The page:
Formulate a question: Based on observations of the natural world. Maybe you notice that sky is blue, and you ask “why is the sky blue?” Or “how do I design a vaccine to encourage the immune system to prevent a virus from causing a disease?” Of course, the questions can become much more complex as we make more detailed observations of the our world.
Hypothesis: An hypothesis is a conjecture, based on the knowledge obtained while formulating the question, that may explain the observed behavior of a part of our universe. The hypothesis may be broad or very narrow. One could make a hypothesis that life can evolve on many planets across the universe. Or one could make a hypothesis that a drug can cure a disease in a small population of individuals. A proper hypothesis must include a null hypothesis, that is, the scientist must be willing to test that the null hypothesis is also false (a sort of double negative). This null hypothesis is that the new vaccine does nothing and that any disease prevention are due to chance effects. Researchers must also show that the null hypothesis is false. A scientific hypothesis must be falsifiable, meaning that one can identify a possible outcome of an experiment that conflicts with predictions deduced from the hypothesis; otherwise, it cannot be meaningfully tested. This all sounds complicated, but digested down to its simplest form, it means that a scientist is always willing to attempt to prove that the hypothesis is wrong.
Prediction: Once a hypothesis is developed, then the a prediction (or more than one prediction) is made based on the hypothesis. For example, if a vaccine is supposed to prevent a disease, then the prediction is made that it prevents some some amount of the disease above what would be assumed just by random chance. For example, without the vaccine it might be predicted that only 10% of individuals might be immune to the disease, but with the vaccine, it would be predicted that 85% would be immune. In all fields of science, the hypothesis leads to predictions which are different than what would be found simply by coincidence or randomness. Also, the hypothesis must be powerful enough to create more accurate predictions than alternative hypotheses.
Test: This is the conducting of experiments or investigations to determine whether the real world behaves as predicted by the hypotheses. These experiments are observations which will agree with or conflict with the predictions; if they agree, then the confidence in the hypothesis will increase. On the other hand, if there is conflict, the confidence will, of course, decrease. Experiments should be designed to minimize possible errors, especially through the use of appropriate scientific controls. Medical and drug experiments utilize double-blind clinical trials to limit confirmation bias, a tendency towards confirmation of the hypothesis under study.
Analysis: This involves determining what the results of the experiment show and deciding on the next actions to take. The predictions of the hypothesis are compared to those of the null hypothesis, to determine which is better able to explain the data. In cases where an experiment is repeated many times, a statistical analysis such as a chi-squared test may be required. If the evidence has falsified the hypothesis, a new hypothesis is required; if the experiment supports the hypothesis but the evidence is not strong enough for high confidence, other predictions from the hypothesis must be tested. Once a hypothesis is strongly supported by evidence, a new question can be asked to provide further insight on the same topic. Evidence from other scientists and one’s own experience can be incorporated at any stage in the process. Many iterations may be required to gather sufficient evidence to answer a question with confidence, or to build up many answers to highly specific questions in order to answer a single broader question. Continue reading “Pseudoscience and vaccine denialism (updated)”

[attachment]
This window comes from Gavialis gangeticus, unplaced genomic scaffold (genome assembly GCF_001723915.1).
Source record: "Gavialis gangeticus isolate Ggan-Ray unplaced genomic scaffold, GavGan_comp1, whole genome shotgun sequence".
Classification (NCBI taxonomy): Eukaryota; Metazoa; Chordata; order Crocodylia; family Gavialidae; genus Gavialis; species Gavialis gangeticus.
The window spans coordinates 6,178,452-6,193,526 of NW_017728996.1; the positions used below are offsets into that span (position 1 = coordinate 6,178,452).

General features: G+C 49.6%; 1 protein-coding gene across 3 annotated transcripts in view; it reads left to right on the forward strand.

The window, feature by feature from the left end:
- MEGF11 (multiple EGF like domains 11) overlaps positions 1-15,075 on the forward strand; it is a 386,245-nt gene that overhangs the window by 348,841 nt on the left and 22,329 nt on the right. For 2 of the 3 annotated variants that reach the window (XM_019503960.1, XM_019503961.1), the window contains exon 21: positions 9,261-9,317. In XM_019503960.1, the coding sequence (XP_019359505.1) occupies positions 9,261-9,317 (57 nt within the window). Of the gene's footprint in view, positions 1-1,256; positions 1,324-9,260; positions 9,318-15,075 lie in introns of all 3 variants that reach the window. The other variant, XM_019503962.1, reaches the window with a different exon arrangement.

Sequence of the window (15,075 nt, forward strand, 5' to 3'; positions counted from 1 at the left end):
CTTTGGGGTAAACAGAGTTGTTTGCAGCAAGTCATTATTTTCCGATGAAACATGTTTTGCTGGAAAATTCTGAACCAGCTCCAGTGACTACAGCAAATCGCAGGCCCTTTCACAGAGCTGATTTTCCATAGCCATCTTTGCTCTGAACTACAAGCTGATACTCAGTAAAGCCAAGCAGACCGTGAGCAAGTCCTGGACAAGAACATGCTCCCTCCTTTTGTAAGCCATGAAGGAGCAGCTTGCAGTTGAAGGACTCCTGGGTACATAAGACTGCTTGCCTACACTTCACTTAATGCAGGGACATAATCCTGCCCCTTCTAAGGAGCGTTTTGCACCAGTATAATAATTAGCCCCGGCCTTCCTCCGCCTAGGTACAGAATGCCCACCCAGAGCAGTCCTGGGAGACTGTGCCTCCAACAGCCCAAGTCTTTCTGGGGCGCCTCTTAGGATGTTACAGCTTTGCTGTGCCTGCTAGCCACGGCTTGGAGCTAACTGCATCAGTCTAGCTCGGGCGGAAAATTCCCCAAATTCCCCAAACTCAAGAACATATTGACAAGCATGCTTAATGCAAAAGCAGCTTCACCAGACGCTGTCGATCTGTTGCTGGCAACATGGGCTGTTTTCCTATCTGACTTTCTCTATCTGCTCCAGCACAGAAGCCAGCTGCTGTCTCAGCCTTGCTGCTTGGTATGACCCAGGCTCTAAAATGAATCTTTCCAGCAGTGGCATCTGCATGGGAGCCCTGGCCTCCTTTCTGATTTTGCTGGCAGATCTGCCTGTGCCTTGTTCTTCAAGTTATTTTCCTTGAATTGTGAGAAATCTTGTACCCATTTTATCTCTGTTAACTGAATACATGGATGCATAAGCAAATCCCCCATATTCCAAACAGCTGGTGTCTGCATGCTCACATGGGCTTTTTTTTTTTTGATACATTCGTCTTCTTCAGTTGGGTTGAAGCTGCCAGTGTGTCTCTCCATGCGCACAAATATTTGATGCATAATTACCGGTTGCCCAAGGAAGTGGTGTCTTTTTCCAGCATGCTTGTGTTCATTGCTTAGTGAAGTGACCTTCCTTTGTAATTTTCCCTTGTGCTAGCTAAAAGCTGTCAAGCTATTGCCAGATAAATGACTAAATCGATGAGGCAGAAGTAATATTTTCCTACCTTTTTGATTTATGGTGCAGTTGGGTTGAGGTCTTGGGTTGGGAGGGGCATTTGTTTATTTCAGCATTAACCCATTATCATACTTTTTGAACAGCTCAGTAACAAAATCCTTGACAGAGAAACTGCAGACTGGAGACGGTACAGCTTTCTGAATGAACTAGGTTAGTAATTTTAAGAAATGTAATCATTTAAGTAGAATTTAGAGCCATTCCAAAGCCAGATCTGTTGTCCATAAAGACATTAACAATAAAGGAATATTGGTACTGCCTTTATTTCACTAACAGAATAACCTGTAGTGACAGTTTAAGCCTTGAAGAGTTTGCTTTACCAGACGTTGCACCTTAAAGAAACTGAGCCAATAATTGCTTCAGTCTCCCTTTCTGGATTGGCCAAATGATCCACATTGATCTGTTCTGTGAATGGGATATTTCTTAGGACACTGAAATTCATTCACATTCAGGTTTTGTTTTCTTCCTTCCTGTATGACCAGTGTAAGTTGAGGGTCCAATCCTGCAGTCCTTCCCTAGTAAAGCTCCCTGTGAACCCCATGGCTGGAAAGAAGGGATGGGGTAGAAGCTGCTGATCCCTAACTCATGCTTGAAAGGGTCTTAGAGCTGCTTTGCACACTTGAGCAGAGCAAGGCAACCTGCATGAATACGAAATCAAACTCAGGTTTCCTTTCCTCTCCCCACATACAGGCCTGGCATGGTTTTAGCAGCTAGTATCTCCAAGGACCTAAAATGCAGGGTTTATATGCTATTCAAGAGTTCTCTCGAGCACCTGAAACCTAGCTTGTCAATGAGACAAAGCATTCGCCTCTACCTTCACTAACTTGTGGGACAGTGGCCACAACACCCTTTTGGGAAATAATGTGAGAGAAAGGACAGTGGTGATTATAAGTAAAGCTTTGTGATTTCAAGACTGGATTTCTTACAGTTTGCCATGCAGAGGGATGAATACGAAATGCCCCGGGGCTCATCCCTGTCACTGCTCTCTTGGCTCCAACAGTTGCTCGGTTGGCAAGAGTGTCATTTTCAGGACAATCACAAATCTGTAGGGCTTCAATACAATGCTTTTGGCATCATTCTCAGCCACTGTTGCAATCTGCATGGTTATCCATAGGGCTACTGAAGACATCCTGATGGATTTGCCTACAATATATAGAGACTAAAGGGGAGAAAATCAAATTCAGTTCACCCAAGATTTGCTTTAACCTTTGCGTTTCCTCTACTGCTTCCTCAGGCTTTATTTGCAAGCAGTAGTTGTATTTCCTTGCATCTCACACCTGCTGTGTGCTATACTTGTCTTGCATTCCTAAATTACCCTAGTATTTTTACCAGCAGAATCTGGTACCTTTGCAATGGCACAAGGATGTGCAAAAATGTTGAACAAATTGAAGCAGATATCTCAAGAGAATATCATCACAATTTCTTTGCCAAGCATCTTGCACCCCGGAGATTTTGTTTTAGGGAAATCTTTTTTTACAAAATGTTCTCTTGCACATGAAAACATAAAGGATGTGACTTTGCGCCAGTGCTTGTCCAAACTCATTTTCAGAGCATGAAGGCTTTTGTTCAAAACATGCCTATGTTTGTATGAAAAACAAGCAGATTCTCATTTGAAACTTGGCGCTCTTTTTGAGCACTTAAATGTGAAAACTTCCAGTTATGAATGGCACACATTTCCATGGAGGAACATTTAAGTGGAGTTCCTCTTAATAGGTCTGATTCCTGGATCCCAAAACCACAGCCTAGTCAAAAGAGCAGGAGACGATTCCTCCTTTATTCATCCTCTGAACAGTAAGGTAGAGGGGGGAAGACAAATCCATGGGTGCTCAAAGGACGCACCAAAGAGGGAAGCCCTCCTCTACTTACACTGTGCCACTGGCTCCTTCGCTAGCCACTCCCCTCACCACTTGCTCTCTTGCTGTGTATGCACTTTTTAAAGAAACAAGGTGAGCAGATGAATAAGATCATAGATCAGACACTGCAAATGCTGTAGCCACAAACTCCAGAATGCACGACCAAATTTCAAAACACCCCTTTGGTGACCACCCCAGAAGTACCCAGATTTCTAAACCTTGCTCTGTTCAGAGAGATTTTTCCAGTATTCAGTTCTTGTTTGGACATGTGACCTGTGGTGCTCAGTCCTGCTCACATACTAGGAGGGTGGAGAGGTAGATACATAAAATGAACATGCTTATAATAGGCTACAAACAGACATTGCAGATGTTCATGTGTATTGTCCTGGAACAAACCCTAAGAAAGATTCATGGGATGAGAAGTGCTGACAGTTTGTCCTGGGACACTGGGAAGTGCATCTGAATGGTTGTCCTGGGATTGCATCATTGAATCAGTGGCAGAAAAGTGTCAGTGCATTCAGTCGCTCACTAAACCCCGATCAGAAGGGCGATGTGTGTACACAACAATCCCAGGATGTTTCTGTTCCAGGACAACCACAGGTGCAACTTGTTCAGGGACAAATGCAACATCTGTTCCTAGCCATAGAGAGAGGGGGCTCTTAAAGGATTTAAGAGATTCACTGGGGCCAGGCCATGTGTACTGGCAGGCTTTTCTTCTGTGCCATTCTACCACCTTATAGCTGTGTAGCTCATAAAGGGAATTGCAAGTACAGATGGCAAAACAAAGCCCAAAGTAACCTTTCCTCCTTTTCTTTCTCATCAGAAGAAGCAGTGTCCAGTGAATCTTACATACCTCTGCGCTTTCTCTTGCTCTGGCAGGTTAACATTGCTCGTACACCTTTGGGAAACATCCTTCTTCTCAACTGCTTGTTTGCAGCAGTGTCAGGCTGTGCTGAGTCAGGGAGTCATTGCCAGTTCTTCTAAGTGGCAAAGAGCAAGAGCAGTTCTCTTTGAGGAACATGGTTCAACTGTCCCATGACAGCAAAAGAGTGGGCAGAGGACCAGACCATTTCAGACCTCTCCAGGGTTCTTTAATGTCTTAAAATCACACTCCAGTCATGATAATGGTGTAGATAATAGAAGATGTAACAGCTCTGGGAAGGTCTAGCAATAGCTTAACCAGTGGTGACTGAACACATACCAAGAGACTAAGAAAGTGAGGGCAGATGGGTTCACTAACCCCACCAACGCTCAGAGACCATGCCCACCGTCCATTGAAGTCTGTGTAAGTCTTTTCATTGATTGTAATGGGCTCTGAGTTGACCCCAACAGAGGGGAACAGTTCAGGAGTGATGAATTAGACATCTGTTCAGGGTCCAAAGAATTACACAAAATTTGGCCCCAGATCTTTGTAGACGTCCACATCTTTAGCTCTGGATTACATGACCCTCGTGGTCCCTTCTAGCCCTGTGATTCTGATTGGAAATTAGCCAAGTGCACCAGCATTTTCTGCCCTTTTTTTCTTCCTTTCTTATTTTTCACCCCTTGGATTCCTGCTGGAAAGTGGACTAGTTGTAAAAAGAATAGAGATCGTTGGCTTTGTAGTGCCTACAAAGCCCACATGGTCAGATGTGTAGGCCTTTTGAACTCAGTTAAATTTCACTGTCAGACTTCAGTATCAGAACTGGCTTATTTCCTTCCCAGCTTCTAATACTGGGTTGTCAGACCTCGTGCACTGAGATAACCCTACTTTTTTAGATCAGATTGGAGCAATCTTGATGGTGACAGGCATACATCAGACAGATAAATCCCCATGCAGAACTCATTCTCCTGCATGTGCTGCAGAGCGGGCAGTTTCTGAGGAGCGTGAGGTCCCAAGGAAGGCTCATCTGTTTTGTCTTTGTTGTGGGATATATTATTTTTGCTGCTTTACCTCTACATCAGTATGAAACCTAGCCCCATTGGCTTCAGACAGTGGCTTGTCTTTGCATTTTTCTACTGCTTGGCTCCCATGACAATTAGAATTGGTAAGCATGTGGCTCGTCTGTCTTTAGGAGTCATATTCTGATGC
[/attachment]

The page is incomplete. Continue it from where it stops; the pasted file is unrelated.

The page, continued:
Yesterday, I responded to an article that I read, where the author wanted African-Americans to refuse HIV testing because of…pseudoscientific nonsense. I refuted the 10 claims of the AIDS denialist without too much trouble, though I doubt that the denialist will care that much. An AIDS denialist, for those who might not know, is someone who denies the link between HIV and AIDS, blaming AIDS on something else (other than the scientifically supported HIV infection).
There are times I read pseudoscience online, and it causes my blood pressure to go through the roof. Of course, maybe life would be easier if I just accepted that everything written in the interwebs is accurate and THE TRUTH™. Today I read some comments about the new iPad where global warming denialists used junk science to support their ramblings. How the article moved from the new iPad to global warming is beyond the ability of me to describe.
I have a lot of smart people who I follow on Facebook and Twitter. Very few are actual friends or family, most are just like-minded people who entertain me with rational discussions on a wide range of topics. And sports.
We frequently use the term “pseudoscience” to describe the ideology of certain groups: anti-vaccinationists, evolution deniers (creationists), global warming deniers, and almost anything in the areas of parapsychology, alternative medicine, and sasquatch. The science denialists (broadly defined as any group who rejects the scientific consensus on any subject without valid scientific support) always seem to be insulted by the word “pseudoscience” as if it’s a pejorative without foundation. Continue reading “Pseudoscience and the anti-vaccine lunacy”
I spend a lot of time criticizing the vaccine denialists who have taken a fraudulent study, Andrew Wakefield’s Lancet publication claiming a link between MMR vaccinations and autism, to causing families to stop vaccinating children. This has lead to increased measles, whooping cough and other disease rates. All of which are preventable.
But of course, Duesberg, an HIV/AIDS denialist hits a whole new level of harm to others. He claims HIV does not cause AIDS. Actually, there is a ton of evidence that it does. He claims that AZT is ineffective. The evidence says otherwise, and in fact, HAART has decreased AIDS mortality significantly.
And what has this AIDS denialism done? Uganda and South Africa have rising AIDS rates because of this denialism (and a government’s complicity to that denialism).
I wish that Peter Duesberg would go away. But unfortunately, science allows for the gadflies and cranks, which, in this case, cause harm.